I consider it a privilege to work with people on a host of psychological issues, and adopt a flexible treatment approach to meet the unique needs of each one of my clients. Whether it's through modifying habitual negative thinking, coping with pain, depression and anxiety, or understanding unhelpful patterns in relationships, I help my clients make positive changes in their lives. My educational background includes degrees from Yale University and University of Toronto, and I am a Registered Psychotherapist in good standing in the province of Ontario. For the past five years I have run a private practice and have also worked extensively in post-motor vehicle accident rehabilitation.
Why should patients choose you as their provider instead of others in the area?
Clients should feel confident choosing me as their therapist because I don't adopt a standardized or manualized approach to treatment. Instead, I opt to listen actively and ask exploratory questions in session, which allows me to develop a better sense of what makes my clients unique as individuals and what would help them to better cope with the challenges that bring them into therapy. I ask my clients to work hard inside and outside of session to make meaningful changes that are actually going to matter, and last.
What are the top 3 treatments that you focus on?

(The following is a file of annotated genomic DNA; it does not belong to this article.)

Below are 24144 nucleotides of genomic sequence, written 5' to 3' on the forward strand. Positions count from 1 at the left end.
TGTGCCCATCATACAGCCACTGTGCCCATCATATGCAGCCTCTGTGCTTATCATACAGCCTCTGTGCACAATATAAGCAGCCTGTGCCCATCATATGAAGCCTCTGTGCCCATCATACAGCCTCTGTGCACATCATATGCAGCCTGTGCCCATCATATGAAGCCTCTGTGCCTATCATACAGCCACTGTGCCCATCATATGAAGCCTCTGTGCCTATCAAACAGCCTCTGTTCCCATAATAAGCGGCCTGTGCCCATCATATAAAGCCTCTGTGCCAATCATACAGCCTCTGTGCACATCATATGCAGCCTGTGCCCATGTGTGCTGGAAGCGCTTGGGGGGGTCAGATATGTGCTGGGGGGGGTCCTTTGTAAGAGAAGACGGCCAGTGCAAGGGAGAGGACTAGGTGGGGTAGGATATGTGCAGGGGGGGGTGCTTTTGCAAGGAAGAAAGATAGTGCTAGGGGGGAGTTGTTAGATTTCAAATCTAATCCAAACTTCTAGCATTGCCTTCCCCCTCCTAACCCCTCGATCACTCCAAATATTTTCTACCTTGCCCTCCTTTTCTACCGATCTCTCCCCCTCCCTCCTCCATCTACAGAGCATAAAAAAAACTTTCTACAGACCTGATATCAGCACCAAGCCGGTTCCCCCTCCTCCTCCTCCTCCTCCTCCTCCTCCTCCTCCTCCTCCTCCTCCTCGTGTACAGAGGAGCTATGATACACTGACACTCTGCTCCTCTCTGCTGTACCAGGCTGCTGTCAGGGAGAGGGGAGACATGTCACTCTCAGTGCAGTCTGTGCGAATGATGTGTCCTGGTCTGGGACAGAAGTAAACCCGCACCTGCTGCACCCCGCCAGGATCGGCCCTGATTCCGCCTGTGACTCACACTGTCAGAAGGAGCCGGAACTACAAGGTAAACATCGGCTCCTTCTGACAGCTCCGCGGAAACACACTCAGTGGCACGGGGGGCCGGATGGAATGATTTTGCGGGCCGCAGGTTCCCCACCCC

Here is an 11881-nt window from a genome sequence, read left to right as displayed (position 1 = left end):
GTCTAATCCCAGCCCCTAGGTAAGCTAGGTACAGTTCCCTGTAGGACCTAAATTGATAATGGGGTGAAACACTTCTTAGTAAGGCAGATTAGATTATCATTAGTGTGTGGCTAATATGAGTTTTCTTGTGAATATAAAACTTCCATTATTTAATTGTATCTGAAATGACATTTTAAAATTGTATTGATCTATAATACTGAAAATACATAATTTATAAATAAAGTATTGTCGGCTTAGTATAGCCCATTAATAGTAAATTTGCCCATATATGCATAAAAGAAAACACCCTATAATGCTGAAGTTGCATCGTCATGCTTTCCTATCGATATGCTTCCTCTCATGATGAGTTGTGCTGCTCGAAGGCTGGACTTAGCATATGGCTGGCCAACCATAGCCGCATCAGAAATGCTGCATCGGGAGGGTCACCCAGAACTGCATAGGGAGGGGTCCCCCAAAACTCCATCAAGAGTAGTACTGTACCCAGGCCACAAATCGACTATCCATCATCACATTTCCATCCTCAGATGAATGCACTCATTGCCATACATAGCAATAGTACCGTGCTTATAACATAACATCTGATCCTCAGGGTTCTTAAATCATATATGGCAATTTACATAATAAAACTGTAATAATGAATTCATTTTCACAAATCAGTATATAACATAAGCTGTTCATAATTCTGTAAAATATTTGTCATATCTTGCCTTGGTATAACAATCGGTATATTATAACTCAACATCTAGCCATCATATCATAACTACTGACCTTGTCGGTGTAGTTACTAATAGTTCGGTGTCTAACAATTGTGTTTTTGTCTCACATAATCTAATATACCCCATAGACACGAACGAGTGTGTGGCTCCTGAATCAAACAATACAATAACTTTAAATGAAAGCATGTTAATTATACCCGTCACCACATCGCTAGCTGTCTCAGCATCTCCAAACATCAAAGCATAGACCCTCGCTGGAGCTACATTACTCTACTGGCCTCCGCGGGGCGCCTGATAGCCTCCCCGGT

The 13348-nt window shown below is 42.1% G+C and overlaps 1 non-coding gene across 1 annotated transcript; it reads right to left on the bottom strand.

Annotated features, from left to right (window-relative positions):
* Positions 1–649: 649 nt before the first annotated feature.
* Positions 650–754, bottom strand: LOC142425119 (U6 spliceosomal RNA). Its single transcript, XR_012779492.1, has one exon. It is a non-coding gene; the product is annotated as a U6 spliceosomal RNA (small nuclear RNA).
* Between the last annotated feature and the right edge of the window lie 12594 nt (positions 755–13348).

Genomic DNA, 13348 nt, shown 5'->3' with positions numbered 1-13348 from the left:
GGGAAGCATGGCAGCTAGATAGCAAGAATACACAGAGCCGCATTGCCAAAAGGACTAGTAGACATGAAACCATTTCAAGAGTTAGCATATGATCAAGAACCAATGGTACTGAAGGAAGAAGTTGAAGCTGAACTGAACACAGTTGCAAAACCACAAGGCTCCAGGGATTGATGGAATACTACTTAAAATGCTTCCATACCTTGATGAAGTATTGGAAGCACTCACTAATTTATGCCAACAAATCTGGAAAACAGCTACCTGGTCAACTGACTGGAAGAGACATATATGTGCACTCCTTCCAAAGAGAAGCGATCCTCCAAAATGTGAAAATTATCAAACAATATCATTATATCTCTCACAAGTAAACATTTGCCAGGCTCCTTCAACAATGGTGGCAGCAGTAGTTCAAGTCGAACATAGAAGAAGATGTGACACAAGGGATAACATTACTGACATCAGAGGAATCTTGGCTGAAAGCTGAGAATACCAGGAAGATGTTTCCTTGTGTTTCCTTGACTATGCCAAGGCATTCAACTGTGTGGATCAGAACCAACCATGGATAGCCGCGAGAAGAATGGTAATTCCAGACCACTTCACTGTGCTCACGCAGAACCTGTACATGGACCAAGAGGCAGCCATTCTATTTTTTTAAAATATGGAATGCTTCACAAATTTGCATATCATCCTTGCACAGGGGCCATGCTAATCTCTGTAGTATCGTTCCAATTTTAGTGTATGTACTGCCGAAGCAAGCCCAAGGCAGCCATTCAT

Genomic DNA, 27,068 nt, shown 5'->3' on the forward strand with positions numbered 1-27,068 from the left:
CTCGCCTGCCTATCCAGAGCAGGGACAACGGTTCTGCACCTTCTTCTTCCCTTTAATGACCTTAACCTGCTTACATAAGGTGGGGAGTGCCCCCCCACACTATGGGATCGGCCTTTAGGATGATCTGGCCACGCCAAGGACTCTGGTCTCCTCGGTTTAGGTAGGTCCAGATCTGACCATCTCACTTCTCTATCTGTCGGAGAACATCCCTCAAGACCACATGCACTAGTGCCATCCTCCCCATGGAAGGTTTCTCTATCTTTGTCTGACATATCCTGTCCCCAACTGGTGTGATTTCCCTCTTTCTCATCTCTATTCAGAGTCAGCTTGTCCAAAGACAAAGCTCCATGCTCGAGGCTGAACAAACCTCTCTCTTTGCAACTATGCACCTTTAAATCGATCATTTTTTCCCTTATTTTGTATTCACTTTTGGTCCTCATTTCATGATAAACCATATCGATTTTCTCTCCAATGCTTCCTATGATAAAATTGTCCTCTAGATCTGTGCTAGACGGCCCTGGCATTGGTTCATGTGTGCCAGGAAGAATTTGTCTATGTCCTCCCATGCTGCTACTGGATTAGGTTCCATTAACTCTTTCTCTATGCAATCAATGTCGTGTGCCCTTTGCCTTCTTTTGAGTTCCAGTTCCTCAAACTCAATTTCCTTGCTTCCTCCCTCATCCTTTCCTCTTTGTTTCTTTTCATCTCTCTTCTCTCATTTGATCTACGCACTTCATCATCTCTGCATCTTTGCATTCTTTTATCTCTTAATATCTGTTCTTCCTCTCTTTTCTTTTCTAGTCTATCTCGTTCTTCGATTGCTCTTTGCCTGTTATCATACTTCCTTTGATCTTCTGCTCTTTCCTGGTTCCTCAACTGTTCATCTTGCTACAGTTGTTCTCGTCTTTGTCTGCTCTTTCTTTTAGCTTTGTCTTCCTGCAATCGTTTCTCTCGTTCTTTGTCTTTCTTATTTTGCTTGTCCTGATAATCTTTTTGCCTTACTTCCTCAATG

As a person-centered therapist I bear in mind that no two people are exactly alike, and craft approaches to treatment that incorporate concrete strategies for symptom relief and also allow for deeper exploration, drawing from Cognitive Behaviour Therapy (CBT), Gestalt, and Existential modalities. CBT helps people learn to identify, question and change how their thoughts, attitudes and beliefs relate to the emotional and behavioural reactions that cause them difficulty. Gestalt Therapy and Existential Therapy focus on emotional experiences in the present moment and the search for meaning and authenticity, often allowing for deep and impactful therapeutic work.
What are you proud of in your practice?
I'm proud of my ability to offer reflections and insights to clients that help them to see their lives and struggles in a different way. I consider psychotherapy to be meaningful and highly personal work that transcends the surface-level nature of many everyday interactions. It's an honor to be able to take that work on with clients and to make a living off of something so honest and rewarding, something that quite frankly, doesn't feel like a job to me.
Which cases do you enjoy treating? Why?
It's always satisfying when someone comes into therapy and has an "Aha!" moment, when they realize a change that they could make to improve their lives and how they are feeling, such as changing their career or managing a relationship with a draining and negative person. Such revelations may not always spring from my therapeutic insignts, but from the opportunity that psychotherapy offers to explore life struggles in greater depth. Although much of psychotherapy can involve slow and steady progress, it really reaffirms my faith in the work and in my profession when big, impactful moments like these occur.